This is the second post summarizing my current thoughts about ideas related to virtual structs. In the last post, I described how, when coding C++, I find myself missing Rust’s enum type. In this post, I want to turn it around. I’m going to describe why the class model can be great, and something that’s actually kind of missing from Rust. In the next post, I’ll talk about how I think we can get the best of both worlds for Rust. As in the first post, I’m focusing here primarily on the data layout side of the equation; I’ll discuss virtual dispatch afterwards.

Virtual Structs Part 1: Where Rust's Enum Shines

One priority for Rust after 1.0 is going to be incorporating some kind of support for efficient inheritance or virtual structs. In order to motivate and explain this design, I am writing a series of blog posts examining how Rust’s current abstractions compare with those found in other languages.

The way I see it, the topic of virtual structs has always had two somewhat orthogonal components to it. The first component is a question of how we can generalize and extend Rust enums to cover more scenarios. The second component is integrating virtual dispatch into this picture.

I am going to start the series by focusing on the question of extending enums. This first post will cover some of the strengths of the current Rust enum design; the next post, which I’ll publish later this week, will describe some of the advantages of a more class-based approach. Then I’ll discuss how we can bring those two worlds together. After that, I will turn to virtual dispatch, impls, and matching, and show how they interact.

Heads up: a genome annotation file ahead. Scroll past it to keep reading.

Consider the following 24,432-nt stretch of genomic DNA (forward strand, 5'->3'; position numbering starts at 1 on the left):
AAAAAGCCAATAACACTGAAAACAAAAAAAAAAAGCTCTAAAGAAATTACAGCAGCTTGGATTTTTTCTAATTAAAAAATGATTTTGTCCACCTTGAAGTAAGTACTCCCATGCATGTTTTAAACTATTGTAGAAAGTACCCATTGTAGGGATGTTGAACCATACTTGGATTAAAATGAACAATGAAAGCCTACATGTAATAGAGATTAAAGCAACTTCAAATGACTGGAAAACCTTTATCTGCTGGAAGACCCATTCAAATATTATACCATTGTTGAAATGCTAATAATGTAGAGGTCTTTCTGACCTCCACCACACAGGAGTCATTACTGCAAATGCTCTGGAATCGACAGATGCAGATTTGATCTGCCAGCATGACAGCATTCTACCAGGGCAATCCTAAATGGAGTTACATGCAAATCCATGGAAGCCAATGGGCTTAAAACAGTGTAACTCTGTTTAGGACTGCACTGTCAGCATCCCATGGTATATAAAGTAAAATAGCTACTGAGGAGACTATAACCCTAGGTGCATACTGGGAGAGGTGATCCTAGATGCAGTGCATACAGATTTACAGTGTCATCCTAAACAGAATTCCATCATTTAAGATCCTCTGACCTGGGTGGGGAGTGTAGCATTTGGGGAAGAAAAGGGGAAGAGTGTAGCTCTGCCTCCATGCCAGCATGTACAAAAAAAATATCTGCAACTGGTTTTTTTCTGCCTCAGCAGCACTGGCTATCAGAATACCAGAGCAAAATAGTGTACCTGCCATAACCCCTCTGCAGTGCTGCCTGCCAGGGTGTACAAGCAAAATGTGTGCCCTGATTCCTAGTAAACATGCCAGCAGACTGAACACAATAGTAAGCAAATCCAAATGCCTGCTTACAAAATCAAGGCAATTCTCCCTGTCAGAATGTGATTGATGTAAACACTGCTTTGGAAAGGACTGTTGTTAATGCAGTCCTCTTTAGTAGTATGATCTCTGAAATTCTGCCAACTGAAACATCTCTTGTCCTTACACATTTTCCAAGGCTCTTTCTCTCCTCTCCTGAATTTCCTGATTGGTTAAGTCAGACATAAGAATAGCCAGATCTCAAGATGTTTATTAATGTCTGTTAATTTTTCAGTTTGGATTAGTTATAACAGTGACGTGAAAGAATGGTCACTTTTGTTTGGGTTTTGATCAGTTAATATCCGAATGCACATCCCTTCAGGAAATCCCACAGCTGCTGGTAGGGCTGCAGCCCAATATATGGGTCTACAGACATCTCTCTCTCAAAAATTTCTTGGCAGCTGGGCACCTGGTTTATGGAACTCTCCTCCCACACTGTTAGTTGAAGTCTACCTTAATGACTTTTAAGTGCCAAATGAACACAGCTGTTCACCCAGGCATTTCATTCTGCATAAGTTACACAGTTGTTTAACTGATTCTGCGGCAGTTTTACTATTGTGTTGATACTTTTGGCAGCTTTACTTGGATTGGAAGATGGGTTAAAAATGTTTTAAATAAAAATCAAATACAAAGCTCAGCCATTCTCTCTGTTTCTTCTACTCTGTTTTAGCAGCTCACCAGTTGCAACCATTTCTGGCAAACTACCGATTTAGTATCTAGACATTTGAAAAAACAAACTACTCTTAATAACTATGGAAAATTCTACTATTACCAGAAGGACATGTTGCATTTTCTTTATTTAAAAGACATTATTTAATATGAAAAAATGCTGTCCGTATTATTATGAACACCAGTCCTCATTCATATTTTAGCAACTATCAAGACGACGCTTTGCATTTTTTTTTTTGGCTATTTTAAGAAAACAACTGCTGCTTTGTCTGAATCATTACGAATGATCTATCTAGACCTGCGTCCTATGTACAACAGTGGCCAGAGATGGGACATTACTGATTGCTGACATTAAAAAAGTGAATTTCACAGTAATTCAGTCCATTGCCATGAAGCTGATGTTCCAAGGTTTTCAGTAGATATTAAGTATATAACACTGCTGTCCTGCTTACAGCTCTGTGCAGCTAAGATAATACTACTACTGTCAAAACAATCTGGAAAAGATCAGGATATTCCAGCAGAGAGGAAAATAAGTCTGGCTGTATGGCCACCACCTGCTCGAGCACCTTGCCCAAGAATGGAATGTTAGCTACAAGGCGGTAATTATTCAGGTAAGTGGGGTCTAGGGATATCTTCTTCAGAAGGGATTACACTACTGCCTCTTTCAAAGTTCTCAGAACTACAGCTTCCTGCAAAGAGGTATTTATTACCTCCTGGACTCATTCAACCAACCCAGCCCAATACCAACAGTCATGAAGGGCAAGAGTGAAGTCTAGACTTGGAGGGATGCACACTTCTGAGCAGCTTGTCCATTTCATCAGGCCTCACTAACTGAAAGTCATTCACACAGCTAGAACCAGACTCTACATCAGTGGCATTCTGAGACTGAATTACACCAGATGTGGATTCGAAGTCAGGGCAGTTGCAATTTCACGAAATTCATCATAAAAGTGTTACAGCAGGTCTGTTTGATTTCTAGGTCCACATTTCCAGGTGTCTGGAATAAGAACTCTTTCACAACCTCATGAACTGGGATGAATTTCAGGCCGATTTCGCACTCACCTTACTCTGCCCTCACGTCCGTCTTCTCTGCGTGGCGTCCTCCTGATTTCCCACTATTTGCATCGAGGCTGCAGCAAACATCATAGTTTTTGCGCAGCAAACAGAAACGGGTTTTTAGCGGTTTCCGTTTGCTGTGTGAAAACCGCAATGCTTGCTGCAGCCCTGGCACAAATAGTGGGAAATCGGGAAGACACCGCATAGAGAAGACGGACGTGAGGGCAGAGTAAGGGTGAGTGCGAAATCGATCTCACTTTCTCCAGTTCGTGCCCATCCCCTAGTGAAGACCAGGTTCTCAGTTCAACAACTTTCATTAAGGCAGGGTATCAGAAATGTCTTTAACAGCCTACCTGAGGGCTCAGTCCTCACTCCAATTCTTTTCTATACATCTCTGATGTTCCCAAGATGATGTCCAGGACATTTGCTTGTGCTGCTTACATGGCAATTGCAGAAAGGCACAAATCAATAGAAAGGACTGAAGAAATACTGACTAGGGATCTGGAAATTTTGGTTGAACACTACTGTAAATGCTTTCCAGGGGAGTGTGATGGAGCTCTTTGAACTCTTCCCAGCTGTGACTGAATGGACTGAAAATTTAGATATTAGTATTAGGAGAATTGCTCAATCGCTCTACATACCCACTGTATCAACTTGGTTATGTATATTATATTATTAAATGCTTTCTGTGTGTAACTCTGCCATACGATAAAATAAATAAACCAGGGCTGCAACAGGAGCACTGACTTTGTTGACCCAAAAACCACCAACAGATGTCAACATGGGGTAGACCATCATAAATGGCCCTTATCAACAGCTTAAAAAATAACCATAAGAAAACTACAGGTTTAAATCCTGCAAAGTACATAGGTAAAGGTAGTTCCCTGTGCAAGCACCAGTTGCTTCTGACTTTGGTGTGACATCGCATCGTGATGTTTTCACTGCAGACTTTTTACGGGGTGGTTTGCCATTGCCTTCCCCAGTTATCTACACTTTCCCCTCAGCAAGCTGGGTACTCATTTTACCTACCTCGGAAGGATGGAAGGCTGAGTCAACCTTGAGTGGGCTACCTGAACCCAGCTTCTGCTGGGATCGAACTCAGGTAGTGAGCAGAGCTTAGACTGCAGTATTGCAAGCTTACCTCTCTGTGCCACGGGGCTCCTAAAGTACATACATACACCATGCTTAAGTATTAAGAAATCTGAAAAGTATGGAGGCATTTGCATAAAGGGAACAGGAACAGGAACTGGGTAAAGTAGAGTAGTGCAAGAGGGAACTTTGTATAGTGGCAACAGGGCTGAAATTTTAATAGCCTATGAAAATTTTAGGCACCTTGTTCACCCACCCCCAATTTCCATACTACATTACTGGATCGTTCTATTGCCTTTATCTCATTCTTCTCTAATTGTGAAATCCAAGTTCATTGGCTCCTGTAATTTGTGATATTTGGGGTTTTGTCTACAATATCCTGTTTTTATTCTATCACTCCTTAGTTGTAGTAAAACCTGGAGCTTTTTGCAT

A Few More Remarks on Reference-counting and Leaks

So there has been a lot of really interesting discussion in response to my blog post. I wanted to highlight some of the comments I’ve seen, because I think they raise good points that I failed to address in the blog post itself. My comments here are lightly edited versions of what I wrote elsewhere.

Isn’t the problem with objects and leak-safe types more general?

Reem writes:

I posit that this is in fact a problem with trait objects, not a problem with Leak; the exact same flaw pointed about in the blog post already applies to the existing OIBITs, Send, Sync, and Reflect. The decision of which OIBITs to include on any trait object is already a difficult one, and is a large reason why std strives to avoid trait objects as part of public types.

I agree with him that the problems I described around Leak and objects apply equally to Send (and, in fact, I said so in my post), but I don’t think this is something we’ll be able to solve later on, as he suggests. I think we are working with something of a fundamental tension. Specifically, objects are all about encapsulation. That is, they completely hide the type you are working with, even from the compiler. This is what makes them useful: without them, Rust just plain wouldn’t work, since you couldn’t (e.g.) have a vector of closures. But, in order to gain that flexibility, you have to state your requirements up front. The compiler can’t figure them out automatically, because it doesn’t (and shouldn’t) know the types involved.